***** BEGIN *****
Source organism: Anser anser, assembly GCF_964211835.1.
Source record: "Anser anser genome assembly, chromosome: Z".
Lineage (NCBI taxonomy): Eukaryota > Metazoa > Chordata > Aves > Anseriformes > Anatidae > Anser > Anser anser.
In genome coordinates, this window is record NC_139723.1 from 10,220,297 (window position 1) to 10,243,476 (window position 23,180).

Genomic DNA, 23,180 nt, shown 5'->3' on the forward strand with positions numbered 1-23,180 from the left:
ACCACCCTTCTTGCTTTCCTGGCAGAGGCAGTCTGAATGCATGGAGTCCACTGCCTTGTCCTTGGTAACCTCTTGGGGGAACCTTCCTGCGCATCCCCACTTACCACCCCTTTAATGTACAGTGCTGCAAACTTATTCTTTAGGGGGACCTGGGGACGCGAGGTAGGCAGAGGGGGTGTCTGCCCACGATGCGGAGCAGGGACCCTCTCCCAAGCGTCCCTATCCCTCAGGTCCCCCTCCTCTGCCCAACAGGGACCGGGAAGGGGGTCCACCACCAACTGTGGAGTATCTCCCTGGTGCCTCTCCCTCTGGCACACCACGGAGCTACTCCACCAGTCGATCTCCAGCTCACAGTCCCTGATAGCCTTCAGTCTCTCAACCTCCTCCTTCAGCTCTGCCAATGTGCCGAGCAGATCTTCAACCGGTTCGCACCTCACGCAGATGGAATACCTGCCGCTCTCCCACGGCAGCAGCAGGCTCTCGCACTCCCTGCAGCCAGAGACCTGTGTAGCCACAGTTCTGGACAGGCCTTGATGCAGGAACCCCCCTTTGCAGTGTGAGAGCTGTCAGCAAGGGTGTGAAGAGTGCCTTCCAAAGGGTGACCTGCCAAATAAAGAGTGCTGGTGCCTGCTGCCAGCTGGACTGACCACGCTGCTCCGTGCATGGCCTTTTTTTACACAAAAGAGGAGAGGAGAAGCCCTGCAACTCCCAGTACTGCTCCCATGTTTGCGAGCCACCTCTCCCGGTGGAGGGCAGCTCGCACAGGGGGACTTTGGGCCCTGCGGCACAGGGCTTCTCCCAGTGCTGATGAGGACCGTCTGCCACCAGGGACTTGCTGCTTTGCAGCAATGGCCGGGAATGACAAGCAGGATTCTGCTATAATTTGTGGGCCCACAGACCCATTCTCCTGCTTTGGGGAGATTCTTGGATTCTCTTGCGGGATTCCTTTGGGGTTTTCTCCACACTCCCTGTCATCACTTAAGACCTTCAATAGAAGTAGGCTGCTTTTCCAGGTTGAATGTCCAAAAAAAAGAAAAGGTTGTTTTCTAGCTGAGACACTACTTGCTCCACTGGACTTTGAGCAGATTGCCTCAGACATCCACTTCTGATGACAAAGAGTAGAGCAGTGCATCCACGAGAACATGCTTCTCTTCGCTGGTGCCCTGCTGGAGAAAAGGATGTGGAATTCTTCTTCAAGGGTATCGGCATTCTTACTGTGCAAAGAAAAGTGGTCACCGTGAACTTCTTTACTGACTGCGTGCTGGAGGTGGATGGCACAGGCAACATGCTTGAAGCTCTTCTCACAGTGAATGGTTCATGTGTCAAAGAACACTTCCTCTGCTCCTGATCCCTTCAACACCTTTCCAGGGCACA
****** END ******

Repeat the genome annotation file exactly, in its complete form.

Source organism: Anser anser, assembly GCF_964211835.1.
Source record: "Anser anser genome assembly, chromosome: Z".
Lineage (NCBI taxonomy): Eukaryota > Metazoa > Chordata > Aves > Anseriformes > Anatidae > Anser > Anser anser.
In genome coordinates, this window is record NC_139723.1 from 10,220,297 (window position 1) to 10,243,476 (window position 23,180).

Genomic DNA, 23,180 nt, shown 5'->3' on the forward strand with positions numbered 1-23,180 from the left:
ACCACCCTTCTTGCTTTCCTGGCAGAGGCAGTCTGAATGCATGGAGTCCACTGCCTTGTCCTTGGTAACCTCTTGGGGGAACCTTCCTGCGCATCCCCACTTACCACCCCTTTAATGTACAGTGCTGCAAACTTATTCTTTAGGGGGACCTGGGGACGCGAGGTAGGCAGAGGGGGTGTCTGCCCACGATGCGGAGCAGGGACCCTCTCCCAAGCGTCCCTATCCCTCAGGTCCCCCTCCTCTGCCCAACAGGGACCGGGAAGGGGGTCCACCACCAACTGTGGAGTATCTCCCTGGTGCCTCTCCCTCTGGCACACCACGGAGCTACTCCACCAGTCGATCTCCAGCTCACAGTCCCTGATAGCCTTCAGTCTCTCAACCTCCTCCTTCAGCTCTGCCAATGTGCCGAGCAGATCTTCAACCGGTTCGCACCTCACGCAGATGGAATACCTGCCGCTCTCCCACGGCAGCAGCAGGCTCTCGCACTCCCTGCAGCCAGAGACCTGTGTAGCCACAGTTCTGGACAGGCCTTGATGCAGGAACCCCCCTTTGCAGTGTGAGAGCTGTCAGCAAGGGTGTGAAGAGTGCCTTCCAAAGGGTGACCTGCCAAATAAAGAGTGCTGGTGCCTGCTGCCAGCTGGACTGACCACGCTGCTCCGTGCATGGCCTTTTTTTACACAAAAGAGGAGAGGAGAAGCCCTGCAACTCCCAGTACTGCTCCCATGTTTGCGAGCCACCTCTCCCGGTGGAGGGCAGCTCGCACAGGGGGACTTTGGGCCCTGCGGCACAGGGCTTCTCCCAGTGCTGATGAGGACCGTCTGCCACCAGGGACTTGCTGCTTTGCAGCAATGGCCGGGAATGACAAGCAGGATTCTGCTATAATTTGTGGGCCCACAGACCCATTCTCCTGCTTTGGGGAGATTCTTGGATTCTCTTGCGGGATTCCTTTGGGGTTTTCTCCACACTCCCTGTCATCACTTAAGACCTTCAATAGAAGTAGGCTGCTTTTCCAGGTTGAATGTCCAAAAAAAAGAAAAGGTTGTTTTCTAGCTGAGACACTACTTGCTCCACTGGACTTTGAGCAGATTGCCTCAGACATCCACTTCTGATGACAAAGAGTAGAGCAGTGCATCCACGAGAACATGCTTCTCTTCGCTGGTGCCCTGCTGGAGAAAAGGATGTGGAATTCTTCTTCAAGGGTATCGGCATTCTTACTGTGCAAAGAAAAGTGGTCACCGTGAACTTCTTTACTGACTGCGTGCTGGAGGTGGATGGCACAGGCAACATGCTTGAAGCTCTTCTCACAGTGAATGGTTCATGTGTCAAAGAACACTTCCTCTGCTCCTGATCCCTTCAACACCTTTCCAGGGCACA